The coastal communities of Kandakuliya, Kudawa, Anawasala Uchhimunai, Bathalagunduwa, and Dutch Bay villages derive their livelihoods predominately from fishing in the Bar Reef area. Although the area has been declared a marine sanctuary, resource extraction intensity has actually increased. From this increased rate of resource extraction, changes are now being seen in the ecological systems of Bar Reef. A combination of unsustainable fishing methods, over-fishing, lack of enforcement, and low levels of environmental awareness on the basic ecology and value of the reef and related habitats have all contributed to constant and increasing threats for species in the Bar Reef area. Related to this, as resource depletion continues to worsen, poverty levels in villages are also increasing. This reflects the intimate relationship between resource rich areas like coral reefs and the long-term economic stability of coral dependent communities. Indeed, the average income of coastal fisher households places them below the poverty line in Sri Lanka.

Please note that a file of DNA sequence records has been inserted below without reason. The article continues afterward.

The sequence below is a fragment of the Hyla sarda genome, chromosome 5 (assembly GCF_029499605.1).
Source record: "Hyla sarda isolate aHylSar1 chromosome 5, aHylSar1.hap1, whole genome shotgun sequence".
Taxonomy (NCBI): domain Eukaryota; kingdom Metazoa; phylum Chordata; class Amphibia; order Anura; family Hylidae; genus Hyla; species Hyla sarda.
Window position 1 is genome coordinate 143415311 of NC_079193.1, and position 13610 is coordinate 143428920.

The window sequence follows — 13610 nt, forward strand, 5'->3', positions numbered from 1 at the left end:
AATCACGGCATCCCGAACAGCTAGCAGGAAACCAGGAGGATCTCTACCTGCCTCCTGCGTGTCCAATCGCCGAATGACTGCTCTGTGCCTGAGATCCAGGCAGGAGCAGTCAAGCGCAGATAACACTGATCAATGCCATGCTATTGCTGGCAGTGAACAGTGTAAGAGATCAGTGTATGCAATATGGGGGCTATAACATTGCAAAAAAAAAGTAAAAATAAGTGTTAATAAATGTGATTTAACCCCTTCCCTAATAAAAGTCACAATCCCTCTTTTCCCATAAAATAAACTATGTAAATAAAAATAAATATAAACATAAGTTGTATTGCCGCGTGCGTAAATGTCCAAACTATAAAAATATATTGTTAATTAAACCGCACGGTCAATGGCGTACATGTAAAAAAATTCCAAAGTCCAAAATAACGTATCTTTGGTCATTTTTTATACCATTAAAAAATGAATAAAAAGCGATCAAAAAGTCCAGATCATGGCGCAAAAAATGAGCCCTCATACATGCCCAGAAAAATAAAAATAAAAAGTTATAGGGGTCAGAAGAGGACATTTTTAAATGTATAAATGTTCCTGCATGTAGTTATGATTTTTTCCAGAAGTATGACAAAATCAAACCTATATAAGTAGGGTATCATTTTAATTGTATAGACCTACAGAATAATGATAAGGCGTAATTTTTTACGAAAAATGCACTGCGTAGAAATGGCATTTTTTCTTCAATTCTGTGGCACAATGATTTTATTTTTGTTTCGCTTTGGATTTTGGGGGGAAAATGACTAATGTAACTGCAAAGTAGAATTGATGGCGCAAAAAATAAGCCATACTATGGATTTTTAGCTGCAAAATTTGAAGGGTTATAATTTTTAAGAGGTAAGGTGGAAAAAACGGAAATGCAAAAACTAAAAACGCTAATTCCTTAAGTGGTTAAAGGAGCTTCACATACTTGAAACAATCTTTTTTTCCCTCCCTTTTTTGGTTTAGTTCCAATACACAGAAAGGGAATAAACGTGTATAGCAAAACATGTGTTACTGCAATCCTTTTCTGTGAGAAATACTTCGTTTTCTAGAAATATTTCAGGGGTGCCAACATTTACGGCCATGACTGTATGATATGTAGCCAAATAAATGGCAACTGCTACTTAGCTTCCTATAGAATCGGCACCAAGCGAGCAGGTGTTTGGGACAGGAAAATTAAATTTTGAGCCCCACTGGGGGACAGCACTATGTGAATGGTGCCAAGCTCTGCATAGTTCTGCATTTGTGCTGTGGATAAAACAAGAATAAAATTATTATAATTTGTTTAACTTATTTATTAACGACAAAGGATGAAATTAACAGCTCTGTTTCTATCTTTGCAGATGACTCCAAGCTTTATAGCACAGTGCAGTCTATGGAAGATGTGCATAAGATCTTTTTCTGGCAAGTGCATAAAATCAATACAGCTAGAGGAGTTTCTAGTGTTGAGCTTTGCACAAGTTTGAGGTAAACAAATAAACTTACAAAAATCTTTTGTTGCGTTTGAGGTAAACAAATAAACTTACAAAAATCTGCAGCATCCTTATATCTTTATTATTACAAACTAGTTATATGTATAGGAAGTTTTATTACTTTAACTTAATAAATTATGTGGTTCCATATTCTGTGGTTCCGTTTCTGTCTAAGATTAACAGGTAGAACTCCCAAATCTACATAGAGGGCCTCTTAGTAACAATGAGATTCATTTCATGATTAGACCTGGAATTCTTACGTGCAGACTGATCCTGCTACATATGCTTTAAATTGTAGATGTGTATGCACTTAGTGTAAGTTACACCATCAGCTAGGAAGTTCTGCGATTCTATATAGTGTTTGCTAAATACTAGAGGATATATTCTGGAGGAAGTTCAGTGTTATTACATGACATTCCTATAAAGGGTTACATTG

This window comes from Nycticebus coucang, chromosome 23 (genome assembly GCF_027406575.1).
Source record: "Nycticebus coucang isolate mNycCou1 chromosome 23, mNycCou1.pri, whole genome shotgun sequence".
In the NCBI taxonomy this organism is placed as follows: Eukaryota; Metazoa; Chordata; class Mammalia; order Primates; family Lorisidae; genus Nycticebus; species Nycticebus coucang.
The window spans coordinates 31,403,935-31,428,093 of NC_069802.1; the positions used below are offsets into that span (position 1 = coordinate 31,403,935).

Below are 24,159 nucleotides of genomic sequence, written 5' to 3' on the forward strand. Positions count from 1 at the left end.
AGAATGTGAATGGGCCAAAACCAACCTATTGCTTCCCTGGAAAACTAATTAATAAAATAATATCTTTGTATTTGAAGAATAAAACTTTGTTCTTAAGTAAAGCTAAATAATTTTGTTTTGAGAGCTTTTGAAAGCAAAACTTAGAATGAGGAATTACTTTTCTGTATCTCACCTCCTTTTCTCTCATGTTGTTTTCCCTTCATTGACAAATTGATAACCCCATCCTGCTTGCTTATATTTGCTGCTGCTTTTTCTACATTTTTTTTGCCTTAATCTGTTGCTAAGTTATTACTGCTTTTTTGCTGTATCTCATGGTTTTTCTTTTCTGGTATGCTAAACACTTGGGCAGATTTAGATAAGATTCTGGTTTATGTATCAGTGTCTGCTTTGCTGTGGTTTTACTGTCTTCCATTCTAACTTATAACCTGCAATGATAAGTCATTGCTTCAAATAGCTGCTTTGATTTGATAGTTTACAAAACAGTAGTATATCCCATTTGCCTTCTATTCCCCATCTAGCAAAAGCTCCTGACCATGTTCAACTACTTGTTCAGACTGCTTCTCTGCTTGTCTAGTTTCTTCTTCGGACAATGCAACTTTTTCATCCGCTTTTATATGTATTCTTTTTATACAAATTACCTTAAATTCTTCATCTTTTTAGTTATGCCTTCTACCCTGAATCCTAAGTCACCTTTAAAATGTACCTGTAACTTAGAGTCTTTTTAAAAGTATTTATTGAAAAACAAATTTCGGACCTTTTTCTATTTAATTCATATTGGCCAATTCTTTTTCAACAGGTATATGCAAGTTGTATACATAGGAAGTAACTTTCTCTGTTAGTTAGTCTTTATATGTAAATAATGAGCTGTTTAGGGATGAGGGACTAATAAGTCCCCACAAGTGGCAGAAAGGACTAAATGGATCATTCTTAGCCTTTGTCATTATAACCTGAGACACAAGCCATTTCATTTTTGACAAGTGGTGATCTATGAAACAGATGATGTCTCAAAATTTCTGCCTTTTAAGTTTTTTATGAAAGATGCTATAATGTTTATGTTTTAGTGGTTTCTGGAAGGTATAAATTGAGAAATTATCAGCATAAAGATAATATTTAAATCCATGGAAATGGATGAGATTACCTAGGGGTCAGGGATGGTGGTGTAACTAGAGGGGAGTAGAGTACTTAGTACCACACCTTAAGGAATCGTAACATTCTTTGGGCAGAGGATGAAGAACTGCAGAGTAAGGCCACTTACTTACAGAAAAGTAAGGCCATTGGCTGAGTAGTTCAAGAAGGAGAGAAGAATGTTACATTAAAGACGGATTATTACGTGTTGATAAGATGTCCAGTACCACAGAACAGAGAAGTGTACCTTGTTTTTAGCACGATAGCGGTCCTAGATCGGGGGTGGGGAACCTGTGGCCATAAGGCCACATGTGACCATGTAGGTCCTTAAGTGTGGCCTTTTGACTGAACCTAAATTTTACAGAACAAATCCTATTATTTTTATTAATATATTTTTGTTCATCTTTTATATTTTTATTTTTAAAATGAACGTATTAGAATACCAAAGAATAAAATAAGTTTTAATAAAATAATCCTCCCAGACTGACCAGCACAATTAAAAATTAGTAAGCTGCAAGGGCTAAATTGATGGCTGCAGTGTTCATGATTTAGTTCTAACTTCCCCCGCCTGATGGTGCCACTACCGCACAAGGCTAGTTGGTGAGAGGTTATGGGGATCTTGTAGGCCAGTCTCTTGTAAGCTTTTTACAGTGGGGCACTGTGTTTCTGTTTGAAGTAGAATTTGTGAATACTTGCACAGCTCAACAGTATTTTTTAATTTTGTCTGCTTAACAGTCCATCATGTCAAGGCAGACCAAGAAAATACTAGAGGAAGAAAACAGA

Though there have been many efforts geared towards natural resource management in the past, the degree of pressure on the Bar Reef ecosystem has not been reduced as expected. This is mainly due to the high dependency of local communities on coral reef resources and the relative poverty challenges local people are facing. Considering the complex social and economic issues facing the Bar Reef communities, the Marine and Coastal Resources Foundation (MCRF), together with the Center for Rural Empowerment and the Environment, have decided to work towards reducing direct dependency on reef resources in the sanctuary by improving the overall well-being of community members. This will be accomplished by diversification and enhancement of coastal communities’ livelihoods, while at the same time enhancing their understanding and appreciation of their natural environment and the limits of the ecosystem. The form this diversification takes was determined by the community and is a multi-pronged approach as follows:
- Seaweed farming: this is an alternative livelihood in the communities than can directly increase income. Seaweed farming was initiated in the near-shore coastal area and in the lagoon closest to the Bar Reef sanctuary. Before promoting seaweed farming, initial pilot studies were conducted to assess its viability. These studies showed promising results. Since there is already a market demand for seaweed in these areas, farming of this resources is anticipated to increase incomes from resources not linked to the coral reef.